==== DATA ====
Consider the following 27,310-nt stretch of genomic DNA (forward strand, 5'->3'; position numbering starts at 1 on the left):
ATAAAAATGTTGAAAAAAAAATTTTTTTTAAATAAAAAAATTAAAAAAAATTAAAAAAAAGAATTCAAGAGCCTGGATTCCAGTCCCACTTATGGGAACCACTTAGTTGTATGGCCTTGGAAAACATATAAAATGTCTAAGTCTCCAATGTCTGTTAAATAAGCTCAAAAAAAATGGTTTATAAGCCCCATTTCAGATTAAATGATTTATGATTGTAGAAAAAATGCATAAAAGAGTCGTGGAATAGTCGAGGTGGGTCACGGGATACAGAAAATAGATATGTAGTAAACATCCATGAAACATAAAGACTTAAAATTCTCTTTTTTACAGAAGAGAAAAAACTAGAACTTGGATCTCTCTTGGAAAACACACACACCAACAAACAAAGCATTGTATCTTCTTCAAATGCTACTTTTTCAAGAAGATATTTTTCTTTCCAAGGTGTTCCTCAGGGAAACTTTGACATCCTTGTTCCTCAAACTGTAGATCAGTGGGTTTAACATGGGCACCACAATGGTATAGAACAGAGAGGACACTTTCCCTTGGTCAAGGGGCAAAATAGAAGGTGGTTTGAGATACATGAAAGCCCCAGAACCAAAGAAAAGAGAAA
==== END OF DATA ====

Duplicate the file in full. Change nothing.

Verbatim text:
Consider the following 27,310-nt stretch of genomic DNA (forward strand, 5'->3'; position numbering starts at 1 on the left):
ATAAAAATGTTGAAAAAAAAATTTTTTTTAAATAAAAAAATTAAAAAAAATTAAAAAAAAGAATTCAAGAGCCTGGATTCCAGTCCCACTTATGGGAACCACTTAGTTGTATGGCCTTGGAAAACATATAAAATGTCTAAGTCTCCAATGTCTGTTAAATAAGCTCAAAAAAAATGGTTTATAAGCCCCATTTCAGATTAAATGATTTATGATTGTAGAAAAAATGCATAAAAGAGTCGTGGAATAGTCGAGGTGGGTCACGGGATACAGAAAATAGATATGTAGTAAACATCCATGAAACATAAAGACTTAAAATTCTCTTTTTTACAGAAGAGAAAAAACTAGAACTTGGATCTCTCTTGGAAAACACACACACCAACAAACAAAGCATTGTATCTTCTTCAAATGCTACTTTTTCAAGAAGATATTTTTCTTTCCAAGGTGTTCCTCAGGGAAACTTTGACATCCTTGTTCCTCAAACTGTAGATCAGTGGGTTTAACATGGGCACCACAATGGTATAGAACAGAGAGGACACTTTCCCTTGGTCAAGGGGCAAAATAGAAGGTGGTTTGAGATACATGAAAGCCCCAGAACCAAAGAAAAGAGAAA